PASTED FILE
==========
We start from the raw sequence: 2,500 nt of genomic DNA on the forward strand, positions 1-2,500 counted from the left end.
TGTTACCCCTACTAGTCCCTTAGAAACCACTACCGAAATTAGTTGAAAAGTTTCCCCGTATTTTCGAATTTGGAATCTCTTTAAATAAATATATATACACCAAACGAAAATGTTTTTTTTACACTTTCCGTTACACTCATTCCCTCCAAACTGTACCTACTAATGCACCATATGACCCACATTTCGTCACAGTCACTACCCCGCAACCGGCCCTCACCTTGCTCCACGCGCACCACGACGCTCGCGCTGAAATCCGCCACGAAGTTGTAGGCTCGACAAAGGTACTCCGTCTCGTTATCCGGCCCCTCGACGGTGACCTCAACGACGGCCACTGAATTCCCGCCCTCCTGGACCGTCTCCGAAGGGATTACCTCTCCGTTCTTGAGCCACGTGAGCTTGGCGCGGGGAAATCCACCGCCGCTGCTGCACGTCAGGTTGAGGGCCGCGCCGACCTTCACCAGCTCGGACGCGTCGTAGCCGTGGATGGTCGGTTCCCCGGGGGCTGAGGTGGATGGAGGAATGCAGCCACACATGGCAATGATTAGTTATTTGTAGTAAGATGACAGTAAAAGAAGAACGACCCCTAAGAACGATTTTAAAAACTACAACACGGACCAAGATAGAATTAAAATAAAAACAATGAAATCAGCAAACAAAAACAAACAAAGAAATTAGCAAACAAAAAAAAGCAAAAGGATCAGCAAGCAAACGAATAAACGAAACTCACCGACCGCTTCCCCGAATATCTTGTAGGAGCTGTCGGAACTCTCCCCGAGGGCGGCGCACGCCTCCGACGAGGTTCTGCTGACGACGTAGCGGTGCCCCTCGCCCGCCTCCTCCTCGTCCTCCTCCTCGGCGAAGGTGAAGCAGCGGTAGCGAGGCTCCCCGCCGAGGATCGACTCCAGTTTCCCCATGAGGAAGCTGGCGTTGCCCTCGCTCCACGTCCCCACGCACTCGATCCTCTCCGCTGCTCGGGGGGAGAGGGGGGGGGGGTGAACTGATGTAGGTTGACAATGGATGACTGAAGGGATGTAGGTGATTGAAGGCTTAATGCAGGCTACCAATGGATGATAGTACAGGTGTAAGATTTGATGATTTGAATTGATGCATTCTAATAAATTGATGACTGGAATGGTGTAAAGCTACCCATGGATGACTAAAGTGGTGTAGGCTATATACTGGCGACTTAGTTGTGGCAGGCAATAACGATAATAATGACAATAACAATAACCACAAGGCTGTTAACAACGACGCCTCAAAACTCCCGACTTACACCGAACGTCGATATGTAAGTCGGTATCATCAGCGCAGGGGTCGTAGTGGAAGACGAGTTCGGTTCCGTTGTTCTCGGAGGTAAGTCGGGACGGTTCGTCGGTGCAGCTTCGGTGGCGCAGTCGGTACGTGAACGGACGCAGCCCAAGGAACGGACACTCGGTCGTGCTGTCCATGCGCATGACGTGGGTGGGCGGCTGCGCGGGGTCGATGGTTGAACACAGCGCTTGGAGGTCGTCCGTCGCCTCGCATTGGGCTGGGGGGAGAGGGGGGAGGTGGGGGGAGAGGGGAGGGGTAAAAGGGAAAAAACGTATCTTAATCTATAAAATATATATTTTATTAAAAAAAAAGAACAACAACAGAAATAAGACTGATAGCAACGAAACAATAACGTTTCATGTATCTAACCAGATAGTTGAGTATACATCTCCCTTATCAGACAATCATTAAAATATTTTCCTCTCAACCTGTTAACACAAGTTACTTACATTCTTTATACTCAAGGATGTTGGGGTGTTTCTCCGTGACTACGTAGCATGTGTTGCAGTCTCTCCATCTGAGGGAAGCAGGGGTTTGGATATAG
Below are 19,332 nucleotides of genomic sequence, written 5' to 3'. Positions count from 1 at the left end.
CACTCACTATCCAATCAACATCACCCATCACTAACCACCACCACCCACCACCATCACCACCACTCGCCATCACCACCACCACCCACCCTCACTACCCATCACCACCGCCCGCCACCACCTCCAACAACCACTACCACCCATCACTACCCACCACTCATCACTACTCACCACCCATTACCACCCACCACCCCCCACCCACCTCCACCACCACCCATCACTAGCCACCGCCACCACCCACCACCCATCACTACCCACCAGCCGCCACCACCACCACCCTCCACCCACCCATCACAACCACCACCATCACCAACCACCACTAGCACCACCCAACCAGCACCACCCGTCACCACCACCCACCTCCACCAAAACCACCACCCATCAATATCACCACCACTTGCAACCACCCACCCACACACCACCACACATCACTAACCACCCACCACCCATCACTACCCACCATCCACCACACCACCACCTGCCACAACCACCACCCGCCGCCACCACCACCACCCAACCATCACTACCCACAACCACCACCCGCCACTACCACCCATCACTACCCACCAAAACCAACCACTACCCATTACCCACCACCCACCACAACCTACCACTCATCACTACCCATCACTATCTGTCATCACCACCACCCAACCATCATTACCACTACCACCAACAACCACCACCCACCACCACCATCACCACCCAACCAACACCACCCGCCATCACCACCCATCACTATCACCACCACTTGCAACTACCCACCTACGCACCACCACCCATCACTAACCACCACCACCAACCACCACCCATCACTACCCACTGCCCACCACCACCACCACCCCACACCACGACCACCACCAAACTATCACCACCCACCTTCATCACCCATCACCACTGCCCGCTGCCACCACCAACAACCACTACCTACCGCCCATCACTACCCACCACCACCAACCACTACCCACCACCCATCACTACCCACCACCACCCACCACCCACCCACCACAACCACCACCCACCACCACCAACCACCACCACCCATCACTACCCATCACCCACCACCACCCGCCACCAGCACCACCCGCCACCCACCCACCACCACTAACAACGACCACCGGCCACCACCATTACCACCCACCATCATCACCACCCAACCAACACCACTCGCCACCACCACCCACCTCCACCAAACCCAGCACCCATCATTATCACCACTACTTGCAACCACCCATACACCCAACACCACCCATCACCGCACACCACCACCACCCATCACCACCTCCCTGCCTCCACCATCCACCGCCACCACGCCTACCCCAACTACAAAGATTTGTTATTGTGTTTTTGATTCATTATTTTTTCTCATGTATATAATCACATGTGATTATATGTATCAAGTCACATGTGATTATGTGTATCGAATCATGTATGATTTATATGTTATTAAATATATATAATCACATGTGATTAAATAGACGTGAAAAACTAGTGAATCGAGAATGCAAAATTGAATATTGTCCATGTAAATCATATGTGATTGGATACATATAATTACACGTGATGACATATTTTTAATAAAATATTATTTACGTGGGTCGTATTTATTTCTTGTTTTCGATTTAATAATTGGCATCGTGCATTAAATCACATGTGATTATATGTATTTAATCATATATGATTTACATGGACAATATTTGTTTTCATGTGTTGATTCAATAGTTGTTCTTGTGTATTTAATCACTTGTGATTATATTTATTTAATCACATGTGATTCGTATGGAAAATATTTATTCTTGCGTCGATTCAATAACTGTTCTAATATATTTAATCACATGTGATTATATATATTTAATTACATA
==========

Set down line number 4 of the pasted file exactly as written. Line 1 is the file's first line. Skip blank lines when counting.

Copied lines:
CACTCACTATCCAATCAACATCACCCATCACTAACCACCACCACCCACCACCATCACCACCACTCGCCATCACCACCACCACCCACCCTCACTACCCATCACCACCGCCCGCCACCACCTCCAACAACCACTACCACCCATCACTACCCACCACTCATCACTACTCACCACCCATTACCACCCACCACCCCCCACCCACCTCCACCACCACCCATCACTAGCCACCGCCACCACCCACCACCCATCACTACCCACCAGCCGCCACCACCACCACCCTCCACCCACCCATCACAACCACCACCATCACCAACCACCACTAGCACCACCCAACCAGCACCACCCGTCACCACCACCCACCTCCACCAAAACCACCACCCATCAATATCACCACCACTTGCAACCACCCACCCACACACCACCACACATCACTAACCACCCACCACCCATCACTACCCACCATCCACCACACCACCACCTGCCACAACCACCACCCGCCGCCACCACCACCACCCAACCATCACTACCCACAACCACCACCCGCCACTACCACCCATCACTACCCACCAAAACCAACCACTACCCATTACCCACCACCCACCACAACCTACCACTCATCACTACCCATCACTATCTGTCATCACCACCACCCAACCATCATTACCACTACCACCAACAACCACCACCCACCACCACCATCACCACCCAACCAACACCACCCGCCATCACCACCCATCACTATCACCACCACTTGCAACTACCCACCTACGCACCACCACCCATCACTAACCACCACCACCAACCACCACCCATCACTACCCACTGCCCACCACCACCACCACCCCACACCACGACCACCACCAAACTATCACCACCCACCTTCATCACCCATCACCACTGCCCGCTGCCACCACCAACAACCACTACCTACCGCCCATCACTACCCACCACCACCAACCACTACCCACCACCCATCACTACCCACCACCACCCACCACCCACCCACCACAACCACCACCCACCACCACCAACCACCACCACCCATCACTACCCATCACCCACCACCACCCGCCACCAGCACCACCCGCCACCCACCCACCACCACTAACAACGACCACCGGCCACCACCATTACCACCCACCATCATCACCACCCAACCAACACCACTCGCCACCACCACCCACCTCCACCAAACCCAGCACCCATCATTATCACCACTACTTGCAACCACCCATACACCCAACACCACCCATCACCGCACACCACCACCACCCATCACCACCTCCCTGCCTCCACCATCCACCGCCACCACGCCTACCCCAACTACAAAGATTTGTTATTGTGTTTTTGATTCATTATTTTTTCTCATGTATATAATCACATGTGATTATATGTATCAAGTCACATGTGATTATGTGTATCGAATCATGTATGATTTATATGTTATTAAATATATATAATCACATGTGATTAAATAGACGTGAAAAACTAGTGAATCGAGAATGCAAAATTGAATATTGTCCATGTAAATCATATGTGATTGGATACATATAATTACACGTGATGACATATTTTTAATAAAATATTATTTACGTGGGTCGTATTTATTTCTTGTTTTCGATTTAATAATTGGCATCGTGCATTAAATCACATGTGATTATATGTATTTAATCATATATGATTTACATGGACAATATTTGTTTTCATGTGTTGATTCAATAGTTGTTCTTGTGTATTTAATCACTTGTGATTATATTTATTTAATCACATGTGATTCGTATGGAAAATATTTATTCTTGCGTCGATTCAATAACTGTTCTAATATATTTAATCACATGTGATTATATATATTTAATTACATA